LifeAfterDx--Diabetes Uncensored

A internet journal from one of the first T1 Diabetics to use continuous glucose monitoring. Copyright 2005, 2006, 2007, 2008, 2009, 2010, 2011, 2012, 2013, 2014, 2015, 2016

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Location: New Mexico, United States

Hi! I’m William “Lee” Dubois (called either Wil or Lee, depending what part of the internet you’re on). I’m a diabetes columnist and the author of four books about diabetes that have collectively won 16 national and international book awards. (Hey, if you can’t brag about yourself on your own blog, where can you??) I have the great good fortune to pen the edgy Dear Abby-style advice column every Saturday at Diabetes Mine; write the Diabetes Simplified column for dLife; and am one of the ShareCare diabetes experts. My work also appears in Diabetic Living and Diabetes Self-Management magazines. In addition to writing, I’ve spent the last half-dozen years running the diabetes education program for a rural non-profit clinic in the mountains of New Mexico. Don’t worry, I’ll get some rest after the cure. LifeAfterDx is my personal home base, where I get to say what and how I feel about diabetes and… you know… life, free from the red pens of editors (all of whom I adore, of course!).

Tuesday, November 22, 2005

Hook up

What is my blood sugar you ask? Well I don't know, let me check. Click. 172 right now. What was it five minutes ago you ask? Let me check. Click. Also 172. I can scroll backwards in time five minutes per button click. Pretty nifty. With another click I can switch to 30 minutes slices of life instead of five minute slices. Thirty minutes ago I was at 150. An hour ago at 148. An hour and a half ago at 129. OK, the numbers are nothing to be proud of, but the technology is pretty impressive!

In fact there are a lot of nifty things about my new Guardian...way to many to cover all of them tonight. Yes, it did come. By noon I had panicked and called Medtronic. Turns out they recently switched to UPS as a shipper but my contact there was still in the habit of saying FedEx. No problem, I put away my FedEx Truck Voodoo Doll and scanned the horizon for my friendly local UPS man.

He came early, for UPS, with two big boxes. The larger of the two was like one of those gag gifts with consecutively smaller boxes inside of each other. This was the cool pack. Three inches of white Styrofoam. Two large frozen gel packs. At the center of a box that was more than a foot on each side are ten tiny sacks of sensors. Still plenty cool. Straight to the fridge with them. Before anyone panics, they only need to be kept cool prior to use. Just like your insulin vials. They are actually OK to be at room temp for a week, so if you are taking a short trip you can take your next site change with you without worrying about packing ice.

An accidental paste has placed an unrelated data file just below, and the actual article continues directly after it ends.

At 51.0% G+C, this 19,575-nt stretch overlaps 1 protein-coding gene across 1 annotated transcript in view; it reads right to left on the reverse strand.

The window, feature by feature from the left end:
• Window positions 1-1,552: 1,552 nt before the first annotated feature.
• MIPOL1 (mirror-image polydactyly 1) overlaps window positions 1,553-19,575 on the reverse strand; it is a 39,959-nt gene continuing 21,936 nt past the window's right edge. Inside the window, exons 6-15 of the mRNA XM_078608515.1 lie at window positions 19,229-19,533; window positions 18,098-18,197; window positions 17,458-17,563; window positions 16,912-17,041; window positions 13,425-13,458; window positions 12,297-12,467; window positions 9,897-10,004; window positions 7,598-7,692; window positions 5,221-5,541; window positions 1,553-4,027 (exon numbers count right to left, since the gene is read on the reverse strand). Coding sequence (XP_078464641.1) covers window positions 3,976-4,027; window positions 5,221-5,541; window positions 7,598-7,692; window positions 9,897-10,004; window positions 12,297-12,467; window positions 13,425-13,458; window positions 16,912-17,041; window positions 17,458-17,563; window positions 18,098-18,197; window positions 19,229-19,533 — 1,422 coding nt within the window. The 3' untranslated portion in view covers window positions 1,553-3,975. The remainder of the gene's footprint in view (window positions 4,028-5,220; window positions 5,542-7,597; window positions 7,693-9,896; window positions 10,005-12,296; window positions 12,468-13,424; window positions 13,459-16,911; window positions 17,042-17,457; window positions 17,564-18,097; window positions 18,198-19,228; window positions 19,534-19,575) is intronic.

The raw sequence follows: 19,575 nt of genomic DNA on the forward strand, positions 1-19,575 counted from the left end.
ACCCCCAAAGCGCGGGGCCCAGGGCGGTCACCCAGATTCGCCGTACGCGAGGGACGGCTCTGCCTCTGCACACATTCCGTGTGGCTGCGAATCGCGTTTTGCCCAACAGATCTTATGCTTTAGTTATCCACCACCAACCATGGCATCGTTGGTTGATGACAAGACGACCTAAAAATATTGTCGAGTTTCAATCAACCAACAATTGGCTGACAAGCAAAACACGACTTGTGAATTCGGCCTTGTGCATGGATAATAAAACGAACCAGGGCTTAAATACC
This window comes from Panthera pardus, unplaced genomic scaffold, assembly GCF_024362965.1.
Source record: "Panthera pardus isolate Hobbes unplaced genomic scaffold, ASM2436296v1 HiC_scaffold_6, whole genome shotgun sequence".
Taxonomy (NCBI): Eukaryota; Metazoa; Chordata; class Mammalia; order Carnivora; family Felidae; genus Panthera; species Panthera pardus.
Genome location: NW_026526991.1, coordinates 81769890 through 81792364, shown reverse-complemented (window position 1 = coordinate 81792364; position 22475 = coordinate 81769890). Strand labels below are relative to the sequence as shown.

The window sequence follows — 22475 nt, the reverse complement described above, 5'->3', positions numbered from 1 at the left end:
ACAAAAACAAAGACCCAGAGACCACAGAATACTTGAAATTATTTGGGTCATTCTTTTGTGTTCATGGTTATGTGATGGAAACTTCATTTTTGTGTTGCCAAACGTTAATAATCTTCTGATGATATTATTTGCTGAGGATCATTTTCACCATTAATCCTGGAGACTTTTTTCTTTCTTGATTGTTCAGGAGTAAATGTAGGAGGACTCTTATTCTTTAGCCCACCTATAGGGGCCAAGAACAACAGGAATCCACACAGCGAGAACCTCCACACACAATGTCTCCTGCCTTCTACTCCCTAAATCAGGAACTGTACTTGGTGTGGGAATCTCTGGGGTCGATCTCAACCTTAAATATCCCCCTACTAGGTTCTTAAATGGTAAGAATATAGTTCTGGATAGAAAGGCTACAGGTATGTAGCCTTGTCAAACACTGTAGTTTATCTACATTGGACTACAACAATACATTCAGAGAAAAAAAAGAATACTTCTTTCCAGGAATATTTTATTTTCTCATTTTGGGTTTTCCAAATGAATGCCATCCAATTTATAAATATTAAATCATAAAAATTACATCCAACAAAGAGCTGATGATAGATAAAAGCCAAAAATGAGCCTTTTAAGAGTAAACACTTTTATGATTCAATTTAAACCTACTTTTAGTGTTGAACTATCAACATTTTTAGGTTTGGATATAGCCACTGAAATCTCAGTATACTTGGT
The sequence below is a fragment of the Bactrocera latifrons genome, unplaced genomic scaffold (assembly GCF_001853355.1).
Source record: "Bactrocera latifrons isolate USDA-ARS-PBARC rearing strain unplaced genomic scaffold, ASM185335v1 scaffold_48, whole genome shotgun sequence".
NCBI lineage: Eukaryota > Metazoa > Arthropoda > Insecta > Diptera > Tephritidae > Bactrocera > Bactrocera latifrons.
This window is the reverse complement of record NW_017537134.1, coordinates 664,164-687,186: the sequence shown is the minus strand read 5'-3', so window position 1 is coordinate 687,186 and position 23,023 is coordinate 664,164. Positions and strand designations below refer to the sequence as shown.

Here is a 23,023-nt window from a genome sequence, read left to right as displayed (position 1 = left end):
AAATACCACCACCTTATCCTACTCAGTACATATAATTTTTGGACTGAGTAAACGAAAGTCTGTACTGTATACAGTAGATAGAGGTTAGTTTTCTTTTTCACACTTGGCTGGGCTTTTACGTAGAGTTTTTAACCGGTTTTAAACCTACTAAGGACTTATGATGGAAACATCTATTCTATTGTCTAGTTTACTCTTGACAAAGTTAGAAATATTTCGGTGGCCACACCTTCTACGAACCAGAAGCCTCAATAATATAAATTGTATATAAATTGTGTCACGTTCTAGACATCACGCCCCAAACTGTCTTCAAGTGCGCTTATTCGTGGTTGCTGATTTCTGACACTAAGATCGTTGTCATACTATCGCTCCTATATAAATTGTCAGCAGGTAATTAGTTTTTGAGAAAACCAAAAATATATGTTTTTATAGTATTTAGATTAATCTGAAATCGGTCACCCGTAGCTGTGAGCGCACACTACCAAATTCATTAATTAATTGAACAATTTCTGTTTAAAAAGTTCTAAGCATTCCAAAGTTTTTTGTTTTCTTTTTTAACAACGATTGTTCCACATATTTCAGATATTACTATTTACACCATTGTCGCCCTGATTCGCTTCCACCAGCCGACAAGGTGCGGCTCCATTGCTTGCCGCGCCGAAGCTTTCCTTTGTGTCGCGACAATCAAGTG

The other box has my equipment. I've been trained and briefed, but I restrain myself and read through the manuals and paper work before hooking up.

This is the hard call for me: insert by hand or use the inserter? I tried an inserter during my training, didn’t hurt me a bit, but it bled like hell. Maybe my angle was wrong, maybe I didn’t pinch enough fat. Who knows? But now I’ve only got ten of these things....I’m used to Smith’s who send me three months of infusion sets at a time. They always seem in abundant supply. Ten sets seems like such a small inventory. I must protect my stash!

The needle is shorter than the Comfort set’s, but easily twice as fat. I decide to try doing it manually first. If I can’t get it in, or if it is too painful, I can always wuss out and use the inserter. I gather up my supplies. The monitor is filled with batteries, programmed and standing by. My infusion set is on my left side, so the right side is designated as my Guardian side. Don’t want all the holes to be on one side.

I wipe the area with alcohol. No IV Prep--it messes up the readings apparently. I grab a pinch of skin, hold the guide needle to the target, take a breath, and....

(You winced, didn’t you?)

I push slow and steady, increasing the pressure bit by bit. More and more. The skin presses down under the tip of the needle, but the needle doesn’t slip through the skin. No major pain yet, but I’m not sure this is going to work..... and then the tip of the fat needle pierces my skin and I smoothly slide it all the way in to the hilt. Took quite a bit more “elbow grease” than I’m used to. But it is in. I’m feeling no pain. No blood.

Next I tape the transmitter to my stomach above the set. I initialize the Guardian, set it to search for the signal, and then I plug the transmitter into the set. In an instant she displays “Success.” We have telemetry. The transmitter and the monitor are talking to each other wirelessly. It will take another two hours to initilaze the sensor, then the sensor and transmitter will feed near constant updates about the status of my blood sugar to the monitor for the next three days.


Blogger Scott K. Johnson said...

Hey Wil,

Again, I can't thank you enough for sharing all of this with us! It's really great of you.

I have a question about the transmitter that connects to the sensor. You have to change the sensor every 72 hours or so, but the same transmitter is just reconnected to that new sensor right?

How does the transmitter stay on you? Does it have adhesive on it, and if so, how do you handle rotating the sensor sites? Do you have to peel the transmitter off and then stick it back on somewhere? Would you share some details on that aspect of it, maybe when it's time for your first "site change"?


10:35 AM  
Blogger Wil said...

Good questions Scott! Yes, I'll detail the entire process (with pictures!) at my first site change. But in a nut shell, you re-use the same transmitter for a year, only changing the sensors. I'll cover the details on the sticky stuff in a full post in a day or two.

12:39 PM  

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